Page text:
I know the fact that a material appeared as black when all wavelength photons were absorbed. I also know that opaque object is the result of reflection and scattering of light wave. Is it right? However, how can I explain about opaque black object? If all waves are absorbed, is there still available light at the surface of the material to reflect or to scatter? If there still light to reflect and to scatter, what is ratio of light in absorption and reflection/scattering? Is there really black object exist?

  • $\begingroup$ Why can't you think it as an object which transforms all light into heat? $\endgroup$
    – jinawee
    Commented Jun 4, 2014 at 19:27
  • $\begingroup$ I think it will ease your mind to think of a black object as a very dark shade of grey. $\endgroup$
    – Davidmh
    Commented Jun 4, 2014 at 21:45
  • 2
    $\begingroup$ @Davidmh I prefer "A Whiter Shade of Pale" :-) $\endgroup$ Commented Jun 5, 2014 at 13:33
  • $\begingroup$ Re, "Is there really black object exist?" You mean, perfectly black? You mean, reflects no light at all? No. There is no surface like that, but check out this black coating. $\endgroup$ Commented May 18, 2023 at 16:06

2 Answers 2


What you 'know' is misleading. The object will appear black to our eyes if it absorbs all photons in the visible portion of the spectrum, and further is not emitting significant numbers of photons (due to the Planck/blackbody radation laws, it's always emitting a few visible photons).

An object is opaque because of scattering, or because of absorption. All "opaque" means is that light doesn't travel through the object. Thus, an object which appears to our eyes to be black just isn't allowing any photons in the visible range to reach our eyes. In fact, if (thought example), a perfectly reflecting mirror is placed in a pitch-black room and a bright light is aimed at the mirror at an angle such that the reflected beam doesn't reach us, we'll still see the mirror as being black.

  • $\begingroup$ But the mirror will start emitting light according to the Planck spectrum after a while, because it is impossible to reflect perfectly. $\endgroup$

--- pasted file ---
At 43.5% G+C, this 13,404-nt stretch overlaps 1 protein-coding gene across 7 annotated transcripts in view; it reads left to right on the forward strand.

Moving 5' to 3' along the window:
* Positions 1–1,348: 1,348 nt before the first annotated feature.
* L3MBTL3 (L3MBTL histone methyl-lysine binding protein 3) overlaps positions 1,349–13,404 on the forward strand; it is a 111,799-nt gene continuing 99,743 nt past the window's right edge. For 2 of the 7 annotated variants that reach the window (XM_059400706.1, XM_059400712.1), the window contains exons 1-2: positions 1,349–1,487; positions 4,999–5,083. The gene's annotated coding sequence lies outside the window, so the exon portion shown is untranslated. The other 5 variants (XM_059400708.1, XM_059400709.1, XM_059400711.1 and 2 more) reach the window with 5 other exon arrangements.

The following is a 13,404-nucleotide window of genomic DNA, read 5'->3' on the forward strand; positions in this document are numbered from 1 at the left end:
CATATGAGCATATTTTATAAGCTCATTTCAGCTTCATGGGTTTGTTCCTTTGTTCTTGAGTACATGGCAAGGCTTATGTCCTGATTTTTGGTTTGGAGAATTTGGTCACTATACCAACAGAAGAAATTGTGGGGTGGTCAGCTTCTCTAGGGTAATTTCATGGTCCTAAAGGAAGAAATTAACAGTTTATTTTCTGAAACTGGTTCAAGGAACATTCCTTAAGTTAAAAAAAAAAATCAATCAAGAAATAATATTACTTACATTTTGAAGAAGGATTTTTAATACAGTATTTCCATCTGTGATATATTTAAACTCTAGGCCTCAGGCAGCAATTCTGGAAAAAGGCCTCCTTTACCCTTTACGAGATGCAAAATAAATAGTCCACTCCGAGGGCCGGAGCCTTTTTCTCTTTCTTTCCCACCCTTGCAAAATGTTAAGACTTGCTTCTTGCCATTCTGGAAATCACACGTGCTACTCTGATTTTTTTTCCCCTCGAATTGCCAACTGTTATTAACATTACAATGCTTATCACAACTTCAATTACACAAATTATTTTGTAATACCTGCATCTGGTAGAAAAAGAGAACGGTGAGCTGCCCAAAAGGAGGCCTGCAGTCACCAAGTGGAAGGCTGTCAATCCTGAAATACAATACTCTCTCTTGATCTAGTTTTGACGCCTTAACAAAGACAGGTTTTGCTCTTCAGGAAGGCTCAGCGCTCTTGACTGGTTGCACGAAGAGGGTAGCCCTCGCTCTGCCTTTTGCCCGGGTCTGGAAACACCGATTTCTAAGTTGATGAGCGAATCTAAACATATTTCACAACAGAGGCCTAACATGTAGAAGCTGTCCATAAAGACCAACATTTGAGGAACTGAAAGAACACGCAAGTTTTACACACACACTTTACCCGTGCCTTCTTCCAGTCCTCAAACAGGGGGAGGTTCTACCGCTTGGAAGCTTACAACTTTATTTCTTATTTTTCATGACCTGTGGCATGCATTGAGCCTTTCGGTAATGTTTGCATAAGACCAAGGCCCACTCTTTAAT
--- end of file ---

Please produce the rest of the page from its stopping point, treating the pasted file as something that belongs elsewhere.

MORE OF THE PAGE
– auxsvr
    Commented Jun 5, 2014 at 12:19
  • 1
    $\begingroup$ @auxsvr Yes, as I said in the first paragraph-- there will be some, but very few, visible photons emitted. $\endgroup$ Commented Jun 5, 2014 at 13:33
  • $\begingroup$ I thought that it is black if material absorb all photons and no remaining at surface because there is no photon. OK, I think I'm not sure about "reflection", but if there is no photon/light, what is "scattering" from surface? I'm confused. $\endgroup$
    – user47546
    Commented Jun 5, 2014 at 18:36

A surprisingly efficient absorber is a stack of razor blades. Nowadays the paint scrapers and utility knife refills at the hardware store tend to come individually wrapped in cardboard, but the refills for X-Acto knives come in packages of five or ten blades stuck together in a package with a little light machine oil to keep them from sliding apart.

three x-acto blades

Here's a photo of three blades, stuck together and held upright using a binder clip. You can see from the broad side on the left that the finish on the blades is quite smooth, almost mirrorlike. But where the three razor edges run parallel to each other the photo is quite dark and featureless. With a wider stack it really looks like remarkably dark black velvet. (I advise you to resist the urge to check with your finger whether it feels soft; it doesn't.)

How do we get from the excellent reflectivity of a single blade to the near-total absorption of the stack? It's due to the small angle between adjacent surfaces: in order for a light ray to turn around, it must make many, many reflections; a small loss at each reflection translates to a very large overall absorption.

light path entering razor blade stack

I have heard that stacks of razor blades were frequently used as beam stops for high-power lasers in decades past, although I think there are better options available today.

I am not completely sure that I understand your question, but this is the essence of what makes opaque, black objects. Opaque objects are optically thick — for instance, a kilometer-long column of water is opaque, and there is no sunlight in the deep ocean. In physics, "black" is an idea that's a little more complicated; I would say, perhaps, that an object is "black" if the spectrum of light that you get from it has little or no correlation with the spectrum of light that you use to illuminate it.

  • $\begingroup$ I think you are explaining this. If there is very deep hole made with white material or mirror, the deepest part seems black to our eyes even though around the opening is shinny bright because light does not reach their. Am I right? I may be not enough explaining my question because I'm still confused. $\endgroup$
    – user47546
    Commented Jun 5, 2014 at 18:56
  • $\begingroup$ Continue from above…. I don't get this "an object is "black" if the spectrum of light that you get from it has little or no correlation with the spectrum of light that you use to illuminate it." For me, it's not easy to understand. $\endgroup$
    – user47546
    Commented Jun 5, 2014 at 18:59
  • 2
    $\begingroup$ It's "black" if all the light that you shine on it vanishes; however, even a perfectly black object emits light with a spectrum that depends on its temperature. For instance, the sun's atmosphere is a blackbody — any light that you put into it scatters many times and gets absorbed. But the sun's atmosphere is hot enough that it emits visible light. $\endgroup$
    – rob
    Commented Jun 5, 2014 at 19:14

Your Answer

By clicking “Post Your Answer”, you agree to our terms of service and acknowledge you have read our privacy policy.

Not the answer you're looking for? Browse other questions tagged or ask your own question.